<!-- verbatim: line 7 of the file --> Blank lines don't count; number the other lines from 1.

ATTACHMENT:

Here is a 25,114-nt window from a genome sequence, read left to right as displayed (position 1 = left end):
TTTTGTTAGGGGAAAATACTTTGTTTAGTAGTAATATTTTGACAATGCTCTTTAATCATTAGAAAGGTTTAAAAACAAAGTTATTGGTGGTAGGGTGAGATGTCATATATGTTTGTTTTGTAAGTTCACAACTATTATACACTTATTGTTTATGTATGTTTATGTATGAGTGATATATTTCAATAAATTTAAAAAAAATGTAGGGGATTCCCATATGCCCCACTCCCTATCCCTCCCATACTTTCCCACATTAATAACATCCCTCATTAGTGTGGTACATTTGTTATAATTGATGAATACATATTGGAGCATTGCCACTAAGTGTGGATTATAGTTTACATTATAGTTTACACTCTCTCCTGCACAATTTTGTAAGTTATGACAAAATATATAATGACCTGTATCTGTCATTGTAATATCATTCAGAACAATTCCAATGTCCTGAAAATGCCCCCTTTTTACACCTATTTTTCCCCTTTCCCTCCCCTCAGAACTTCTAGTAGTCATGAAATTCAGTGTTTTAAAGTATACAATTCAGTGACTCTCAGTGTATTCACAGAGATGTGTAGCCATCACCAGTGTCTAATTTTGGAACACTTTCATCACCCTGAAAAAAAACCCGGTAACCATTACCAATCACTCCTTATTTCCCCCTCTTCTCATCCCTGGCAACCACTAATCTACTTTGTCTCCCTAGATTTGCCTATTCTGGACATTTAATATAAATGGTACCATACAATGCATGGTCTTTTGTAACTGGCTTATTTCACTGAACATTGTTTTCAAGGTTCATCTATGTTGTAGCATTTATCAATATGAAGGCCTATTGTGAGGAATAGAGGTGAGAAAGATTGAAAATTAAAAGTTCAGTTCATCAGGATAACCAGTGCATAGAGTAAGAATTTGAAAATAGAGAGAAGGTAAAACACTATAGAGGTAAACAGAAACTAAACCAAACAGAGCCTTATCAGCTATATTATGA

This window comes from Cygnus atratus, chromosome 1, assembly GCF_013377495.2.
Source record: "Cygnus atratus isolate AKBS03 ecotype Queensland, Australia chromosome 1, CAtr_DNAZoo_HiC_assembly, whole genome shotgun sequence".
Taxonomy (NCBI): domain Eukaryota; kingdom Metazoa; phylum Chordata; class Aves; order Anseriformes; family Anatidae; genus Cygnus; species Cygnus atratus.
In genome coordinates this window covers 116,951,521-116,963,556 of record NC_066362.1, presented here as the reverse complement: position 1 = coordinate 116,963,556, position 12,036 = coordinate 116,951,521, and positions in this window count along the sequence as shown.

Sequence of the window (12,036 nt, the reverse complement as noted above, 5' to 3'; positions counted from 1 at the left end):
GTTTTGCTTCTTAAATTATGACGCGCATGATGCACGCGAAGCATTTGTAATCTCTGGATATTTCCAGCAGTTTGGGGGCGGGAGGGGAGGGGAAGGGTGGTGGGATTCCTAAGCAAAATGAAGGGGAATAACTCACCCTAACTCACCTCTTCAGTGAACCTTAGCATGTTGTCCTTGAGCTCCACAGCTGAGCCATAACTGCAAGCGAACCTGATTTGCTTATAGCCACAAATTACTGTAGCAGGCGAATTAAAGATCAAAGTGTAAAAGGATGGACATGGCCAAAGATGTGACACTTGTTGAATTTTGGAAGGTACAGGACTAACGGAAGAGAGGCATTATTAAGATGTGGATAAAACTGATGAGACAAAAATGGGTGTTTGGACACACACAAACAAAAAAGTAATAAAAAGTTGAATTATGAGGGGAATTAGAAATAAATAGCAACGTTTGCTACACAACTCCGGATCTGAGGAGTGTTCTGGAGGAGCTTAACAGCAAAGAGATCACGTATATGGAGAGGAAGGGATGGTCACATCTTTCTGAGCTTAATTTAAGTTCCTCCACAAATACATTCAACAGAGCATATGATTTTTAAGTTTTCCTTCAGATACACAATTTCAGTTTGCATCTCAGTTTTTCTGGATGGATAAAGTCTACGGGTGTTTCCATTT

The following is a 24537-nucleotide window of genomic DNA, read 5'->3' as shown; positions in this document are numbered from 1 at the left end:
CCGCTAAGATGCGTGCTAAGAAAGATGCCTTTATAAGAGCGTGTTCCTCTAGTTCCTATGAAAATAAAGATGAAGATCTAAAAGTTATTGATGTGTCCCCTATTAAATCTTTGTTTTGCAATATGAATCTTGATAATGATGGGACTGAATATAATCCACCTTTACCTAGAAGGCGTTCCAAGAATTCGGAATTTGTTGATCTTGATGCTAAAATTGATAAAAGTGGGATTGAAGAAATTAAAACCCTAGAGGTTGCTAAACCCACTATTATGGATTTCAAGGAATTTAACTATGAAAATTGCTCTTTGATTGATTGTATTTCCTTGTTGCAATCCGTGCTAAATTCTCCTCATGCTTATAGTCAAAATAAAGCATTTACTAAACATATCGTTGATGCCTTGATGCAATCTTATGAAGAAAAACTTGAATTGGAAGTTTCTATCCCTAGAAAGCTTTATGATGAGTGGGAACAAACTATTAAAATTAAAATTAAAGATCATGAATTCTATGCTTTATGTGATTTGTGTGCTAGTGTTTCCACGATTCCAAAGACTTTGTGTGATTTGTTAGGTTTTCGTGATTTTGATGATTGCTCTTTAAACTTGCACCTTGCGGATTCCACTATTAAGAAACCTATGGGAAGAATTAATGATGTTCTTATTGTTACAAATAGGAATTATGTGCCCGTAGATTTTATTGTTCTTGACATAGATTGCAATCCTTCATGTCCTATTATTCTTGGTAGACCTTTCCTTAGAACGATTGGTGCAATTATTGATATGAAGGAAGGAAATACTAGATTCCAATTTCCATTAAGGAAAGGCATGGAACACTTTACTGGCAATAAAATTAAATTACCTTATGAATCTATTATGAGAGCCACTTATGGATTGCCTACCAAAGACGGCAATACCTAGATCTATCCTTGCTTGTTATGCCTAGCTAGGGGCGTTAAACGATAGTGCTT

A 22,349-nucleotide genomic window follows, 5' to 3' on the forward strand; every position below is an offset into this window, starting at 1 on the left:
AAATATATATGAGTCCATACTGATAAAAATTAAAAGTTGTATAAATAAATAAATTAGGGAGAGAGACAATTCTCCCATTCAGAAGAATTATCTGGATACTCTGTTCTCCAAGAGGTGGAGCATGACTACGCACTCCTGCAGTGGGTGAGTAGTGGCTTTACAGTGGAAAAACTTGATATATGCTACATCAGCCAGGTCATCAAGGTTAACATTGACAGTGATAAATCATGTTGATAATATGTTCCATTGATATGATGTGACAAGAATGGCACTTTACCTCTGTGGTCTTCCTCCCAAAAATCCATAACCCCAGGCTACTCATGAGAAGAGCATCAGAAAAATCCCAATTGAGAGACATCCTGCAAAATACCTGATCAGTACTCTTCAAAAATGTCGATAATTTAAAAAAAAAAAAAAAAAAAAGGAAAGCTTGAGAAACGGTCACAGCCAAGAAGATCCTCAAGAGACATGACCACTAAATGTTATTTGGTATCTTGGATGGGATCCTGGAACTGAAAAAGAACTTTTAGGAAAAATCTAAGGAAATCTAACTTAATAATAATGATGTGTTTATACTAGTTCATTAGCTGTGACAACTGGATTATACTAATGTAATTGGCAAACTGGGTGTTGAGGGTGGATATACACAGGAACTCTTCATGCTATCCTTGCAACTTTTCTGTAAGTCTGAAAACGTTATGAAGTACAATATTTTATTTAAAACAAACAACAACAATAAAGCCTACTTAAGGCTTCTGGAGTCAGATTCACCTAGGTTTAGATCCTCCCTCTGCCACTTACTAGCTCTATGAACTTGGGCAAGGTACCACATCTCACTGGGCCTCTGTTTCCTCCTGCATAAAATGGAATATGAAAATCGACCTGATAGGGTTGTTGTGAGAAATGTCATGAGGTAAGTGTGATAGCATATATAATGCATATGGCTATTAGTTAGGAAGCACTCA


Sequence of the window (12,036 nt, the reverse complement as noted above, 5' to 3'; positions counted from 1 at the left end):